The next session start date for MTSU's Medical Terminology: A Word Association Approach is in 4 days! March 20th. The remaining sessions start April 17 and May 15. If you go to the "ed2.go" website, they allow you to search courses with a search box. There are lots of classes available. It's led by an expert instructor and there are 12 lessons over a 6 week time frame. It says 24/7 learning. While studying to become an MTE through Career Step, I have become aware that it is very important to periodically brush up on new medical terms. I took an Anatomy and Physiology course 15 years ago and have just finished taking a more extensive course with Career Step. A lot of the terms have changed just in that time period. :book:
 
This is all great stuff!!!!

I finally found my way to the AHDI website and got a list of their approved transcription courses. I was all set to do the associates degree in transcription through Kaplan (I have a whole bunch of credits from another degree that were going to transfer and then I would only have a class or 2 left to take) and then sit for the exams but I'm going to have to wait till June after all.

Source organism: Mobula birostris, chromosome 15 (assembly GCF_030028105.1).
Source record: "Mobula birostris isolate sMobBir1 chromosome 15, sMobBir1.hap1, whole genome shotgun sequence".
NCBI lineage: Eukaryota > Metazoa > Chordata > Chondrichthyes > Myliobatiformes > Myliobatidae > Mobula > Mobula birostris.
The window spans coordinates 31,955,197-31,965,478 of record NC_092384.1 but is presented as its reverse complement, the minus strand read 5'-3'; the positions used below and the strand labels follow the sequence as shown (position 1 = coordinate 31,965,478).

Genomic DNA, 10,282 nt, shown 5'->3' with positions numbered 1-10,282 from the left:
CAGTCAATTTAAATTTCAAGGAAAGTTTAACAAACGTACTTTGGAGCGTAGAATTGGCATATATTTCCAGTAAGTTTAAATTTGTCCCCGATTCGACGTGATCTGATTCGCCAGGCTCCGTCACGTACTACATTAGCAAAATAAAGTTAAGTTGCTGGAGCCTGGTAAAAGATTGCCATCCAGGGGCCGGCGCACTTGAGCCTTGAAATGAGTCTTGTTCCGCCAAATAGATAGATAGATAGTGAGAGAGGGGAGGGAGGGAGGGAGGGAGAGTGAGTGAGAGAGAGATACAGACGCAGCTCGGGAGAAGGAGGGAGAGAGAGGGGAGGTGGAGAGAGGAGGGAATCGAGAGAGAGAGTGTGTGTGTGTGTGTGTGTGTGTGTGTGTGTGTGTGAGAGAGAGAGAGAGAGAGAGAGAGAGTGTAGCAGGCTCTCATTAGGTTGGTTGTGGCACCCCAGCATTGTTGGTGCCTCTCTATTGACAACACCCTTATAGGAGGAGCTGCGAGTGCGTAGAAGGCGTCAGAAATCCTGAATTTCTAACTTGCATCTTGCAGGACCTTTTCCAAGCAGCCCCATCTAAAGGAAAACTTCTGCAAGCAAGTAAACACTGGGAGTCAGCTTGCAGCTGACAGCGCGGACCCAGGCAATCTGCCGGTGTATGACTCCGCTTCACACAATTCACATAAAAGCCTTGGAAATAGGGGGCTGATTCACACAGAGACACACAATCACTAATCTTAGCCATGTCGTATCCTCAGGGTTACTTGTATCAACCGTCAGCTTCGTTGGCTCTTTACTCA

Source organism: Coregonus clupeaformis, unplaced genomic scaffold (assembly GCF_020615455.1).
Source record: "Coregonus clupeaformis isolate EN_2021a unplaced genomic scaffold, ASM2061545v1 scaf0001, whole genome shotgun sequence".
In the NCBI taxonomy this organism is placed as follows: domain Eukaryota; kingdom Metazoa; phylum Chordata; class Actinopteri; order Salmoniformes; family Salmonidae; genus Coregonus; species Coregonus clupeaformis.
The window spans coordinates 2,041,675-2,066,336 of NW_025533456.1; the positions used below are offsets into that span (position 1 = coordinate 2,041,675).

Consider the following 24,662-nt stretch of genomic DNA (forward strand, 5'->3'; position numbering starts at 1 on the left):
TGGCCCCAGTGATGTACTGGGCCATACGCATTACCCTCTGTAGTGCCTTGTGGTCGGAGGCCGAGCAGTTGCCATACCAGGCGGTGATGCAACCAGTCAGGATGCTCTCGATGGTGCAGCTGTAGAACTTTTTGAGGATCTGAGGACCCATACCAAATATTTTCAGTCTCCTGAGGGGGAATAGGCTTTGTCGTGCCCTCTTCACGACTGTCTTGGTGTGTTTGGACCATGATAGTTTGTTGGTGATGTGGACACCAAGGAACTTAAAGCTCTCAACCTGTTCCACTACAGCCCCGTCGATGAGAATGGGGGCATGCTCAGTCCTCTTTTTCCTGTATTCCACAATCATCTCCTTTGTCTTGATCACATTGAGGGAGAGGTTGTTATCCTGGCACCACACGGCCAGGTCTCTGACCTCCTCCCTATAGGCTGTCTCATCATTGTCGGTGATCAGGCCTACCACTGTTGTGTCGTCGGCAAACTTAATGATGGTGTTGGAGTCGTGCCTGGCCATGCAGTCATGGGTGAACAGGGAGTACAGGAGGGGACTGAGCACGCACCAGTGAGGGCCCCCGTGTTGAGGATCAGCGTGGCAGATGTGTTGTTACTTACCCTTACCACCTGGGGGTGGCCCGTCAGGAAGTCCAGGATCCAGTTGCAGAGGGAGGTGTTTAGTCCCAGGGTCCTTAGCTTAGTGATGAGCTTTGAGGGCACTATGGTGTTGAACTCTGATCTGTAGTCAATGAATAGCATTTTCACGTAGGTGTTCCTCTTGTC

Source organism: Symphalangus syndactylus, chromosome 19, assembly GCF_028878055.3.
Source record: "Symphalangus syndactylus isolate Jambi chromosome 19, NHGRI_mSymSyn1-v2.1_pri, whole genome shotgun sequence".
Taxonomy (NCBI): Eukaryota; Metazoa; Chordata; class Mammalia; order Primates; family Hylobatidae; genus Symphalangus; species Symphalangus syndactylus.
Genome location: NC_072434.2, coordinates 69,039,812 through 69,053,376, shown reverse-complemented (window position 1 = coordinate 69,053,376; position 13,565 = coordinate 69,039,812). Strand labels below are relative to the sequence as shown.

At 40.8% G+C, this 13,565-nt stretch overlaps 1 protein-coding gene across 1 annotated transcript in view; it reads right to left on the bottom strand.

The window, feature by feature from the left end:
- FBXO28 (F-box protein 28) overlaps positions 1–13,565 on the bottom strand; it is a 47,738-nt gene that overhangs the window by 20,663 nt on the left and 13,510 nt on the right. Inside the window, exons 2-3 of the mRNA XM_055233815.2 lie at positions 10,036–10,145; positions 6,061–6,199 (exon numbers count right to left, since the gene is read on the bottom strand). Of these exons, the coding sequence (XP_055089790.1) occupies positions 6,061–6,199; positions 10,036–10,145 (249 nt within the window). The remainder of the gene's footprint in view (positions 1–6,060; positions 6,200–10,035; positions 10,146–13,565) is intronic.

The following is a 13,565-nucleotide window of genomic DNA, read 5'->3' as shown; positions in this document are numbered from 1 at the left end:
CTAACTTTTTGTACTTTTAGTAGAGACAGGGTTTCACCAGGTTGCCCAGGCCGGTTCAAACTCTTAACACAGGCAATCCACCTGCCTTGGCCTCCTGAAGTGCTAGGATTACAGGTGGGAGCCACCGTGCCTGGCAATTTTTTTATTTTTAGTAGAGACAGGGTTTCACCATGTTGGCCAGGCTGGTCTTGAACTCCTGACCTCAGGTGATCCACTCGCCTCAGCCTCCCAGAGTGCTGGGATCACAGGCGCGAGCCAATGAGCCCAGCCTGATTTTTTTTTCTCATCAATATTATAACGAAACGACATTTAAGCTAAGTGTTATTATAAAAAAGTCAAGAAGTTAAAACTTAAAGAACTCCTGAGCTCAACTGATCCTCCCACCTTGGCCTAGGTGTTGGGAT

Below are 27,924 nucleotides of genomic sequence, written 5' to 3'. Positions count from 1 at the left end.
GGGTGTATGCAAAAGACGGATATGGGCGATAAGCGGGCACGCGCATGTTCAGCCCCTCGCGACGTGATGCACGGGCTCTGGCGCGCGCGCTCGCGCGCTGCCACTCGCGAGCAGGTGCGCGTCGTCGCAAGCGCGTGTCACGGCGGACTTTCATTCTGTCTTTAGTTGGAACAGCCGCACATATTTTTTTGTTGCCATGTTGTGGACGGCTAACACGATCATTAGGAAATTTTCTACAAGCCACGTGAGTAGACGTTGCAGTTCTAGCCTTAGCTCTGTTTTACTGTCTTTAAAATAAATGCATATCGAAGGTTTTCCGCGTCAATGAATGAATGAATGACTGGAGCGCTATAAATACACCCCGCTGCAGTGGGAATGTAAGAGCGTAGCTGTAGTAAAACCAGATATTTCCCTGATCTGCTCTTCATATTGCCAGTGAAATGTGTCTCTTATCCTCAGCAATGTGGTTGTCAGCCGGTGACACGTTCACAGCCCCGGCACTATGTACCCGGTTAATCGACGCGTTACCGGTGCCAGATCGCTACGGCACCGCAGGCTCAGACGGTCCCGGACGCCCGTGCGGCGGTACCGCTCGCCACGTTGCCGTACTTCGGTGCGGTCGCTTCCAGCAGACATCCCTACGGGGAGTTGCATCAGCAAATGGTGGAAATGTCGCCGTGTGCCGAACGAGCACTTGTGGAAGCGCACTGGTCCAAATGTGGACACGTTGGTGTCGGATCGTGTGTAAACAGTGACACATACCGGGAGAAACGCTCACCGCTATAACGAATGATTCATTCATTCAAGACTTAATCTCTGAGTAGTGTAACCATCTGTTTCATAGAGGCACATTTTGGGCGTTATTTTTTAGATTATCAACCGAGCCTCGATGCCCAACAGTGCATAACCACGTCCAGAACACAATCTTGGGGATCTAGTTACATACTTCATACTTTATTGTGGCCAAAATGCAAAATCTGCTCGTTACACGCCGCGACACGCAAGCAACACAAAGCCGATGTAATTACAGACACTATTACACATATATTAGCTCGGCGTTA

But in the meantime I have ordered a foot pedal and an adjustable portable table (did I mention that I travel full time??) so that I can start practicing for real and start looking for other(other than medical) transcription positions.

Maybe also in the meantime I will look into just taking a few terminology classes too. Money is tight that is why I was looking into taking a formal course because I can have it covered by student loans.

Thank you ALL ever so much for all of your input!
 
Z

Zach Riah

Guest
Hi,
A certified medical transcriptionist requires a special medical transcription training that incorporates all the essential skills needed to become effective with the job. The training would include core skills in English grammar, anatomy, pharmacology, physiology, and diverse medical terms.
According to my point of views you can look for training center near your place or you can search for various online training center. These courses help you to get recognized certification.


Thanks
 

Feldstein20

New Member
I have already decided to study law but the biggest problem is to qualify LSAT. I need to get high score in order to get admission in a good university. Recently downloaded some Practice LSAT Questions and I am sure that these would be beneficial in the preparations. More tips and guidelines for this test prep are also warmly welcome guys!